December 31, 2015
The brain is a wild and mysterious thing. Yesterday morning as I struggled to wake up, I lay in that quasi sleep state where you know you’re sleeping and dreaming, but you’re also aware of your surroundings. In my dream, I walked down the road and while looking at a set of old tires, I tripped in a pothole. I woke up with a start and immediately felt betrayed. My mind created a pothole without my knowledge…and then let me trip in it.
This irritated me more than it surprised me. My brain has long been great at keeping secrets from me. In its defense, it hid abuse, molestation, and a myriad of other things so I could survive and function, but the sense of betrayal when I remembered wasn’t lessened because of the kindness. The resurfacing of memories was like stumbling into a room where the keys I’d been missing sat on a table, in plain sight. As soon as they came into view, I knew I’d walked by them hundreds of times without registering what they were. Each memory had that same effect. It had always been there, I’d known it, it just hadn’t registered, until it did. Remembering hurt worse than knowing.
I climbed out of bed, pissed off, determined not to let tripping in my sleep trigger memories I didn’t want to have. I pushed the uncomfortable thoughts out of my head and got ready for work. I tried distracting myself with music and then meditation, but the sense of tripping, the sense of knowing I should know something, stayed with me.
It was the Tuesday after Christmas. I worried my store would be dead and I’d have nothing to keep me busy and I’d dwell on my brain’s betrayal, but the store had a steady stream of customers and it wasn’t long before the sense of unease left. It was early afternoon when a sizable lull occurred, and I was grateful for the sound of my phone ringing. Caller ID identified my daughter’s number and I answered with a smile in my voice.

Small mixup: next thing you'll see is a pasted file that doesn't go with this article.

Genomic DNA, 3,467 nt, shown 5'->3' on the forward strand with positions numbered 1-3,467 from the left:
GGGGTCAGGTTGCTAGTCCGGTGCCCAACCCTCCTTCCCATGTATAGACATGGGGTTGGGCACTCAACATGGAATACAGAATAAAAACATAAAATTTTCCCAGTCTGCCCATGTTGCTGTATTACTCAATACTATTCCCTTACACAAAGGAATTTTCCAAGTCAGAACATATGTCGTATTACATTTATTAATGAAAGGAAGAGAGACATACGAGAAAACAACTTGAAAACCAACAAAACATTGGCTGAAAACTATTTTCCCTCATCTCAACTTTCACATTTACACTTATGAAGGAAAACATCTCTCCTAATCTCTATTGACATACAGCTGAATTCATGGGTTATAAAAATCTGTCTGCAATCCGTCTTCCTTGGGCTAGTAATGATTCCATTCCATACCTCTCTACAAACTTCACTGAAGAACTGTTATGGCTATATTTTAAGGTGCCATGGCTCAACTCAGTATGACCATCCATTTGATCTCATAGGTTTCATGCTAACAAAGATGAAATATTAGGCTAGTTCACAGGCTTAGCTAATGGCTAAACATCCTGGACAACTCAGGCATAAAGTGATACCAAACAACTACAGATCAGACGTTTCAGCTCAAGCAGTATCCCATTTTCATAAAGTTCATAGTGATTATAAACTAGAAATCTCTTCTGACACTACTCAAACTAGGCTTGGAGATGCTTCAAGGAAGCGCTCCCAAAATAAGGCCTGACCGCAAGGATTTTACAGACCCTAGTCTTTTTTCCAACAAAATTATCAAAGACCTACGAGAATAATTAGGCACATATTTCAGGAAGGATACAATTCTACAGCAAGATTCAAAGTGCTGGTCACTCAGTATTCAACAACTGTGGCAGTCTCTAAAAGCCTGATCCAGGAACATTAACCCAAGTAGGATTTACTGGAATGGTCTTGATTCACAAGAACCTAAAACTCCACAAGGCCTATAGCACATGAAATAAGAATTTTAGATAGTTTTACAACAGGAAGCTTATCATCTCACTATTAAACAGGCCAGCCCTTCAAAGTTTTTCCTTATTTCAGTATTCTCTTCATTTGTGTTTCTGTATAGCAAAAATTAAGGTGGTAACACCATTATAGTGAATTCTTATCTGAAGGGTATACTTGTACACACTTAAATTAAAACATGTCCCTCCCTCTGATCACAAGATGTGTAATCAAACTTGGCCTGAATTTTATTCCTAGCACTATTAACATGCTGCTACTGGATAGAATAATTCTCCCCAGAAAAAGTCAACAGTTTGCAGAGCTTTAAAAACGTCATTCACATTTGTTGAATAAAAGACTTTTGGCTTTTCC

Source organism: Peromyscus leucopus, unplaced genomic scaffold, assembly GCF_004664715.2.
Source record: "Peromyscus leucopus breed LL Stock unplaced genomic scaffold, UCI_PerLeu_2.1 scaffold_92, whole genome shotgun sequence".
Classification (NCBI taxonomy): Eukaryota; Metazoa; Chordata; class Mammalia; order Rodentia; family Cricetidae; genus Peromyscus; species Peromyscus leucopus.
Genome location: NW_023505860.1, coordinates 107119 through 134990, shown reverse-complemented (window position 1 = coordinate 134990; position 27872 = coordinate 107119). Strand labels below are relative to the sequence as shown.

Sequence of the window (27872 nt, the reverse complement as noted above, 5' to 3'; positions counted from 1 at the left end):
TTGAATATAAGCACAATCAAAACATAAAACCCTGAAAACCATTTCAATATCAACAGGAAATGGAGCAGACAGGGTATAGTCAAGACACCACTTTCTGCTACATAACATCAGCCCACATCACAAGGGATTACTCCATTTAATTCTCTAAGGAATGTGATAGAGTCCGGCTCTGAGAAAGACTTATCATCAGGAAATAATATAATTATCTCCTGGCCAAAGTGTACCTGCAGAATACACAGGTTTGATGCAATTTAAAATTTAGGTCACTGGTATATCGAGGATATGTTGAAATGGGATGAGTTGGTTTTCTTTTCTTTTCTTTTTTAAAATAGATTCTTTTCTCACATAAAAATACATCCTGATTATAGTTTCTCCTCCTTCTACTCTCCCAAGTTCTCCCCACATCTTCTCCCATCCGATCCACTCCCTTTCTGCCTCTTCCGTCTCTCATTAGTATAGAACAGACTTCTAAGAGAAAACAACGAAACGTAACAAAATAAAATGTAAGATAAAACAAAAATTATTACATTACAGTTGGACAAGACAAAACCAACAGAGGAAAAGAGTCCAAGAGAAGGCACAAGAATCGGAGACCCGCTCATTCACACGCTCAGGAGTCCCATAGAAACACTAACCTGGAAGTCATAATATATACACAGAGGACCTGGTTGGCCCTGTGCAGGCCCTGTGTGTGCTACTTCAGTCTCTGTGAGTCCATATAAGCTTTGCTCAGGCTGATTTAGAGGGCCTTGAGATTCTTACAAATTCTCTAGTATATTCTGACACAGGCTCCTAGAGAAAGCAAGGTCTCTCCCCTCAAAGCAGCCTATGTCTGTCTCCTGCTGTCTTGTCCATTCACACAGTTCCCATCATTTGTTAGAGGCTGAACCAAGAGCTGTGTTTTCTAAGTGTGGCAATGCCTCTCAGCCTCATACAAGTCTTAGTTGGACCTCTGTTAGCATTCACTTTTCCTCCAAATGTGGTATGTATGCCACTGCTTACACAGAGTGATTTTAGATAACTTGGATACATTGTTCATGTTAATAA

Her voice wasn’t smiling.
Through sobs and whimpers, she told me her grandfather had been killed that morning by a snow plow. It was a freak accident. She didn’t have all the details, but the details didn’t matter. It’s been nearly two decades since I called him my father-in-law, but in that second, time evaporated. The man I had called dad for years was dead and my heart broke. I couldn’t begin to imagine the pain her grandmother was going through, losing her spouse of over 50 years. A man, who at 80, had been healthy as a horse and had years of life still to live, now lay dead in his own driveway.
The muscles in my neck tightened as I tried to suppress my grief. My nostrils flared and an elephant sat on my chest. Grief oozed from my eyes and I wailed. In the blink of an eye. An ordinary day. Gone. The senselessness of the tragedy hits me in waves, and I stumble every time I think of their pain.
Last night when I went to bed, I prayed for their reprieve, if only for a moment. I hoped they could find a way to ease the pain, soothe the bewilderment, and mend the holes in their hearts. I almost prayed they could go to sleep and forget for a moment, but then worried they too might trip in their sleep. Remembering is so much worse than knowing.
To read more letters, click on The Path!